The conference was over (a little bit of a “finally,” right there, because picture being spun around a hundred times and then, pushed off a cliff. That was the weekend, more or less), and the UnConference was starting, in one of the smaller meeting rooms. Mo Pie and I had dropped by to see what was going on, to say goodbye to people before we had to leave ourselves. The shape of the UnConference was interesting–a room full of people, all of whom got to suggest topic ideas for panels to throw over the next eight hours. They said, “Come put a session on the board!” and it seemed that nearly everyone in the room got up and started writing down their ideas. With so many people lining up sessions to lead, we wondered who would be left to actually attend the sessions. Too many bloggers, too little audience.
All weekend, it was so many bloggers, and all weekend, we talked about ourselves, and what we write and how we write and how to write more and what to write about when we’re writing even more, and how to take our blogs and make them bigger, stronger, faster, more exciting with better bells and whistles. We talked about how to make the leap from writing online to the fancy, legitimate world of publishing. We talked a lot about ourselves, and it was very important and we had many good things to say about how blogging is going to save the world, but mostly, we really did talk a whole lot about ourselves.
Sometimes, we talked about you. We talked about how to make you a
community, how to reach you, how to keep you, how to thrill you right
down to your toes, how to make you love us. We talked about you, but
when it comes right down to it, I don’t think we talked enough about
how important you are. How without you, we’re pretty much talking to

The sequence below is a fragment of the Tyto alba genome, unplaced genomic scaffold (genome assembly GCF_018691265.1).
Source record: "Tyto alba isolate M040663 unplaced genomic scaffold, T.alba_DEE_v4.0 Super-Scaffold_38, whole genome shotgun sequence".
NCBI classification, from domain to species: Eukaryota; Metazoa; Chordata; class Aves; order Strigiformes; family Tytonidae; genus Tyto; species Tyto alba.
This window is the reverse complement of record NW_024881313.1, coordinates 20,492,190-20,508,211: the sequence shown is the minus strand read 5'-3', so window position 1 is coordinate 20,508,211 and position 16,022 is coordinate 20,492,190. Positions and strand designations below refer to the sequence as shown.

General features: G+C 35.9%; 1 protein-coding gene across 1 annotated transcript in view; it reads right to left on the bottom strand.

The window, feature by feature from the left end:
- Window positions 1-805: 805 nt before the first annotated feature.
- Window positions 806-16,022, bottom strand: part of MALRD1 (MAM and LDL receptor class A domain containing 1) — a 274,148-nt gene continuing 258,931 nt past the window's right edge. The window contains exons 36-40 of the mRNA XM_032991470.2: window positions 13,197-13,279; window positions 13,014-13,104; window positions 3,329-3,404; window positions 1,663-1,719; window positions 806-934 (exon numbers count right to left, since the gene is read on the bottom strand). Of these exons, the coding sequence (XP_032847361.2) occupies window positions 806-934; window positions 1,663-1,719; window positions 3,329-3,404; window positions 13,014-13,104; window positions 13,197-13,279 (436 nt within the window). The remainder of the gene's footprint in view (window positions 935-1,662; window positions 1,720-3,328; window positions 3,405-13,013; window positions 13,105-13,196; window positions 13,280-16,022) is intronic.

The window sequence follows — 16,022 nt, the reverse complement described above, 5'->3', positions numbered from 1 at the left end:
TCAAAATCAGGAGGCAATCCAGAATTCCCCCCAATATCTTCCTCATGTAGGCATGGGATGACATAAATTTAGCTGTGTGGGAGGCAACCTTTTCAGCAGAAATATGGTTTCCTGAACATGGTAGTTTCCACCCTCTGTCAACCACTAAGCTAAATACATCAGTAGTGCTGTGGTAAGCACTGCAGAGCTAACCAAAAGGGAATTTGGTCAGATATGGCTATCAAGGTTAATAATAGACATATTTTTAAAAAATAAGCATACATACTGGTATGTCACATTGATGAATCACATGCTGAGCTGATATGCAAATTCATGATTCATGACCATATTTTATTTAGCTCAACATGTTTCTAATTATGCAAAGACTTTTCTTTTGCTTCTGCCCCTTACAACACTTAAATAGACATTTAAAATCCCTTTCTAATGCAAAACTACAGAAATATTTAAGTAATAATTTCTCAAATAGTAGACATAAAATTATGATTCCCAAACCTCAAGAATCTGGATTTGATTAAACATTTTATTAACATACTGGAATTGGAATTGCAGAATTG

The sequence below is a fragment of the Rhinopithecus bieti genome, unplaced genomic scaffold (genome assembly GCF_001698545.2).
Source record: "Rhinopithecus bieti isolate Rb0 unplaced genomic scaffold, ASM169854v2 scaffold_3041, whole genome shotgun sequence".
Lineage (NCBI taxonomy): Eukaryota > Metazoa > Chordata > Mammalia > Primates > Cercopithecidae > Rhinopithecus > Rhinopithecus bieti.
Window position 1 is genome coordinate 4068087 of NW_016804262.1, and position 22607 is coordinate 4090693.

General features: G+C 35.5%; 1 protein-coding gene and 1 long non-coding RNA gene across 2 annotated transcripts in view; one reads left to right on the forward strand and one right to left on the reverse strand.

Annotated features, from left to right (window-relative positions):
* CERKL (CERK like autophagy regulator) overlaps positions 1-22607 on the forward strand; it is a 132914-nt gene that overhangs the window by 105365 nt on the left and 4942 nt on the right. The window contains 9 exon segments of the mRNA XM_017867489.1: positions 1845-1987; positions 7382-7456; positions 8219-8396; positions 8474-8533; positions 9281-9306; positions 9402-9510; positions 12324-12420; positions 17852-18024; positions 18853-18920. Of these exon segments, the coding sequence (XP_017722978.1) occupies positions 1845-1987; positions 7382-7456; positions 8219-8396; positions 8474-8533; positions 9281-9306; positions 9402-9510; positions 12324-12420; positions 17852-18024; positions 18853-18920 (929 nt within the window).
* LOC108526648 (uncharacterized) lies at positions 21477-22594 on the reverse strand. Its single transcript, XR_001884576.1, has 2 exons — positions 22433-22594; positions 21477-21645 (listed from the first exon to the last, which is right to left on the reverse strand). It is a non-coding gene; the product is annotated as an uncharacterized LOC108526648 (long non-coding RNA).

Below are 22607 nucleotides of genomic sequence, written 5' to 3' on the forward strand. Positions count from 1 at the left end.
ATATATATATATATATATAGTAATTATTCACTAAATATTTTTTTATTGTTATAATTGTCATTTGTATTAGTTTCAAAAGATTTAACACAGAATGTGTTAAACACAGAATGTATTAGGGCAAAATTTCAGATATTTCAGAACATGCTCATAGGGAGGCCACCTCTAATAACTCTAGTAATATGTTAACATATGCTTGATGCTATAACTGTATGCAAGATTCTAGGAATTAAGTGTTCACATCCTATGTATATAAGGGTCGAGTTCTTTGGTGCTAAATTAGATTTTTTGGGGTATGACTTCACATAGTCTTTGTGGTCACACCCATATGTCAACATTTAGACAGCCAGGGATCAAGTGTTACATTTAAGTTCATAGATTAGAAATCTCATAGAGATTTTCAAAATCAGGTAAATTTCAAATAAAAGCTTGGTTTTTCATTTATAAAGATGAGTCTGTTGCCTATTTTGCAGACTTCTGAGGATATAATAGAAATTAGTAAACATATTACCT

ourselves. It’s clear that we can spend an entire weekend talking to
each other about ourselves, so that will sustain us for awhile, but
then, we will slowly collapse and crumble and blow away, and then what
will you do? Probably go read a book.
Bloggers make the blog
go–we natter on, and then we publish. But you guys are what make it
work. You guys are what make the blog happen. A tree in the forest
falling down, a blog without an audience. We might as well be writing
in our diaries and then locking them, if it wasn’t for you guys.
The best parts of the conference:
- Weetabix and I talking to the ridiculously awesome Jessica and Charlene about how lucky we are, to have readers like you guys, who get what we’re saying, and say things better than we ever could.
- Big Fat Deal meetup,
the textbook example of exactly what a blog can create, how it can
bring together a group of funny, smart, outrageously sassy women who
have important things to say…and like to drink mimosas.
- Talking to the
girls over delicious drinks about how bloggers will not always have a
lock on content creation, and we ought to watch our backs–and being
glad about it.
- Comparing comment and email notes with the stunning Jennette–so
many smart people reading us, with so many good things to say. So we
sometimes wonder why we’re the ones behind the keyboard.
- Also, you
guys? I met Grover.